Part NumberBLS2K8G4D26BFSBKPVR416G266C5KCMK16GX4M2A2666C16F4-2666C15D-16GVR
Single/Dual(2x 8GB single-rank)(2x 8GB single-rank)(2x 8GB dual-rank)(2x 8GB single-rank)
Capacity16 GB (2x 8GB)16 GB (2x 8GB)16 GB (2x 8GB)16 GB (2x 8GB)
Top Non-XMPDDR4-2666DDR4-2133DDR4-2133DDR4-2133
XMP Voltage1.20 Volts1.20 Volts1.20 Volts1.20 Volts

We continue to use our classic benchmark suite with a classic graphics card and lower-priced CPU to better match the B360/H370 target market. Intel’s Core i7-9700K is locked to 4.30 GHz for the ultimate performance consistency. MSI’s classic GTX 1080 Armor OC graphics card sets on its B360M Mortar motherboard, and Toshiba’s OCZ RD400 NVMe SSD reduces load times.

Swipe to scroll horizontally
Header Cell - Column 0 Ballistix Sport LTViper Gaming RGBCorsair Vengeance LPXG.Skill Ripjaws V
Part NumberBLS2K8G4D26BFSBKPVR416G266C5KCMK16GX4M2A2666C16F4-2666C15D-16GVR
DDR4-266614-16-16-32 (1T)14-16-16-32 (1T)13-14-14-28 (1T)13-15-15-30 (1T)
DDR4-240012-14-14-30 (1T)12-14-14-28 (1T)12-13-13-28 (1T)12-13-13-28 (1T)

Locked frequency limits prevent overclocking, but those who want a little more performance are still welcom to try reducing latency for quicker response time. Unfortunately, the Ballistix Sport LT reached only CAS 14 at a speed where nothing short of CAS 13 should be considered low-latency.

Benchmark Results

The Ballistix kit suffers with similar lazy timings as the Vengeance LPX, but without the competitor’s dual-rank performance advantage. With the next-worse timings and only a single rank per DIMM, the Viper Gaming kit is the only other option held below 27GB/s at XMP settings.

By the time we reach our F1 2015 results, we can see where all of this is going: The dual-rank kit will win despite its poor timings, and the worst-timed single rank kit, the Ballistix Sport LT, takes the loss.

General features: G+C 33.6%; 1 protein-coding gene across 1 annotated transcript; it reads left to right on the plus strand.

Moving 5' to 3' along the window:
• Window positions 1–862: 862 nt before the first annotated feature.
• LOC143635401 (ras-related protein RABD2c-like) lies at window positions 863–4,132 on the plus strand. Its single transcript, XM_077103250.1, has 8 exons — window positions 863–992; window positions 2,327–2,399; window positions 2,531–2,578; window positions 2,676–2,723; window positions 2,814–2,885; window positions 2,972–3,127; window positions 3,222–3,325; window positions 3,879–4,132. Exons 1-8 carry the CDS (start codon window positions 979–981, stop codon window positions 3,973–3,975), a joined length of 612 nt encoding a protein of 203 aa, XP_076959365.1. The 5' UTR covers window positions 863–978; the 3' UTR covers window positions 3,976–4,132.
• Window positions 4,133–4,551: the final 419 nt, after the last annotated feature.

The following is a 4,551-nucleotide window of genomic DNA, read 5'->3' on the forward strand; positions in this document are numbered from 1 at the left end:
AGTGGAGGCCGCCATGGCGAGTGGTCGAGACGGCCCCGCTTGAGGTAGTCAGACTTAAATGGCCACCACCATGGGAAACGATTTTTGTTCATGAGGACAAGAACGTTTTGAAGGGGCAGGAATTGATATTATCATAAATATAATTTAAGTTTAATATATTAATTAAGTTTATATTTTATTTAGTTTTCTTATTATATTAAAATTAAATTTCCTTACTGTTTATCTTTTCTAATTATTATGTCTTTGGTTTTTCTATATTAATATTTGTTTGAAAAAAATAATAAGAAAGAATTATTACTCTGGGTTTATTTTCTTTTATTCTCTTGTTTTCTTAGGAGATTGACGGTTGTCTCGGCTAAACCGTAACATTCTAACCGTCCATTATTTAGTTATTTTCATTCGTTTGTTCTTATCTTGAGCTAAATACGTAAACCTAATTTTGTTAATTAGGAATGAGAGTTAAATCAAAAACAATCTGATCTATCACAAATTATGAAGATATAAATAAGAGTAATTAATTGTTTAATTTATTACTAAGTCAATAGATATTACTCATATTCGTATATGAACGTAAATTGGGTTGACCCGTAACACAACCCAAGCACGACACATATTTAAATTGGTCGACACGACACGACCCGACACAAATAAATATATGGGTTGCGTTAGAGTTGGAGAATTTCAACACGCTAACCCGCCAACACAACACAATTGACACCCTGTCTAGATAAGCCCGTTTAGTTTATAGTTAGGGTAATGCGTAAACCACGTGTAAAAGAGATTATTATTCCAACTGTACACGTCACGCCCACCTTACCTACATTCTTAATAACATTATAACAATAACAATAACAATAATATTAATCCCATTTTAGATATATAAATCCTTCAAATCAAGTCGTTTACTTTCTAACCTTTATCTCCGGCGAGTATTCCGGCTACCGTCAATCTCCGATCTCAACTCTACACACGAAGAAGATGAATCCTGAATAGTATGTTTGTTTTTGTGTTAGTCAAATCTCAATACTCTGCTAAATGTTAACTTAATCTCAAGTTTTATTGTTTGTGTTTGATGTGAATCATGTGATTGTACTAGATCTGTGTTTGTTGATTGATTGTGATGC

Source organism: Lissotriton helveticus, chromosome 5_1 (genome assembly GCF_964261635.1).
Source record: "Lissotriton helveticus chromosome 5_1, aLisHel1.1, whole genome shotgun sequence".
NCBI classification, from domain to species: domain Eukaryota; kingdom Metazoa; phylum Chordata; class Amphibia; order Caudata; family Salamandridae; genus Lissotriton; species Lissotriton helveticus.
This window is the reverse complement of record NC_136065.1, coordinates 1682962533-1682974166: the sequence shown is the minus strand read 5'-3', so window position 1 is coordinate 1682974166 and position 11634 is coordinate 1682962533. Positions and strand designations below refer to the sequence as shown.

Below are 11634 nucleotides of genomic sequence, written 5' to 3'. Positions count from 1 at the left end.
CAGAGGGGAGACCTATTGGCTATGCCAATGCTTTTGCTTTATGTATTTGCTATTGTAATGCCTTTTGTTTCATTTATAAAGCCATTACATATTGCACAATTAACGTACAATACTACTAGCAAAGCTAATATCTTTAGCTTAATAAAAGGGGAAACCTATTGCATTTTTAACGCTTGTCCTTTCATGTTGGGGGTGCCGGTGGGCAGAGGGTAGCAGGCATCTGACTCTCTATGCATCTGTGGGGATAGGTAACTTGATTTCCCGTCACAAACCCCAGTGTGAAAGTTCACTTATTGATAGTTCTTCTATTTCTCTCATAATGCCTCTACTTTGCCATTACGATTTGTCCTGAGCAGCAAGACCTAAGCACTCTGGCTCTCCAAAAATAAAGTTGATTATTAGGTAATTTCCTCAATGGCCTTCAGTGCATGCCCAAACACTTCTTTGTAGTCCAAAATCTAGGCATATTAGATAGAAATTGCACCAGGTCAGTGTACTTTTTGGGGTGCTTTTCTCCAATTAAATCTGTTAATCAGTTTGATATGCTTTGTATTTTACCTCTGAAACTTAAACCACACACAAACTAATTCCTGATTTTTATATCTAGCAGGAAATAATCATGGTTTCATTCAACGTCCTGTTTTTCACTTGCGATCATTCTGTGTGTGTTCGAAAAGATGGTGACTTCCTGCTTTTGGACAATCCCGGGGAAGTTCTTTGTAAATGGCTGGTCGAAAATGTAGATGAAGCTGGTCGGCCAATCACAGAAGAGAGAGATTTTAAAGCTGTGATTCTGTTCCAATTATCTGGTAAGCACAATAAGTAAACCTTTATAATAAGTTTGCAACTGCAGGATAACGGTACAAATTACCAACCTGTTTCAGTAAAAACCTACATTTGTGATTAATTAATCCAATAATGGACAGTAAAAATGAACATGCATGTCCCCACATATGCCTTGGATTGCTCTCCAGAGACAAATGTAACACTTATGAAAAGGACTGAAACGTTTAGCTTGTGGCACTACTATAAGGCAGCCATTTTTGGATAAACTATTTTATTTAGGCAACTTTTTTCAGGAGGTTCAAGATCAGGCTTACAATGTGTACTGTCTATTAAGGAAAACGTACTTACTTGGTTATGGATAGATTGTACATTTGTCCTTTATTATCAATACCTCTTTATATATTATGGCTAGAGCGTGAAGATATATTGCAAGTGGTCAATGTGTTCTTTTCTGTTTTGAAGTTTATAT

The Ballistix Sport LT takes another hit in 7-Zip file compression, where it’s the slowest to compress our test file. The CAS 13 latency of the HyperX Predator kit puts it in first place at XMP, though the Vengeance LPX wins by an even greater margin when all five kits are tweaked to their lowest stable latency settings.

Until recently, the Ballistix Sport LT could at least claim a value win by being the cheapest option here, but then G.Skill dropped its prices. The only advantage left to earn Ballistix Sport any additional recognition is its broader compatibility, as the G.Skill kit has no programed configuration between DDR4-2133 and its DDR4-2666 XMP.

Final Analysis

(Image credit: Tom's Hardware)

We wouldn’t want to apply the “for dummies” label to any of the parts from an enthusiast-oriented brand. But the Ballistix Sport LT DDR4-2666 kit is the most foolproof 2666 kit we’ve tested, edging out the HyperX Predator in its compatibility settings, and at a far lower price. But it also has far worse timings and doesn’t even have similar tweaking ability, so in the case you really do get what you’re paying for. And if you know exactly what your motherboard and CPU are capable of on the memory front, you should probably opt for an alternative to this kit.

Thomas Soderstrom
Thomas Soderstrom is a Senior Staff Editor at Tom's Hardware US. He tests and reviews cases, cooling, memory and motherboards.